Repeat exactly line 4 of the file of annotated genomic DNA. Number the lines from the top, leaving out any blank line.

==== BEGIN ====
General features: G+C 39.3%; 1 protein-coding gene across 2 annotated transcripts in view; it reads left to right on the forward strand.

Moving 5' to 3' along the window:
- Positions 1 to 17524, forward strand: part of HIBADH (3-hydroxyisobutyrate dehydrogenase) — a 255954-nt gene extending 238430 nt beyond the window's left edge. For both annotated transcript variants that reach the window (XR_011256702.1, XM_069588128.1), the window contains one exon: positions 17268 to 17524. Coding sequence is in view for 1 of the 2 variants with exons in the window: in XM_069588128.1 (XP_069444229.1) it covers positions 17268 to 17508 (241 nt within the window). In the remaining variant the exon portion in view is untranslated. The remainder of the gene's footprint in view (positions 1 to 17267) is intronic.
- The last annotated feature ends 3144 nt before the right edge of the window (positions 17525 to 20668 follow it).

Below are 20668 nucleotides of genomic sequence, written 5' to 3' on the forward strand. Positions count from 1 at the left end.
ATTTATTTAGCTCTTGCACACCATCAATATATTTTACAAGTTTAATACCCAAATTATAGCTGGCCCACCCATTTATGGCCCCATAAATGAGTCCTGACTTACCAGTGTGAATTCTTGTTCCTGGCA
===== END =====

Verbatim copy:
- The last annotated feature ends 3144 nt before the right edge of the window (positions 17525 to 20668 follow it).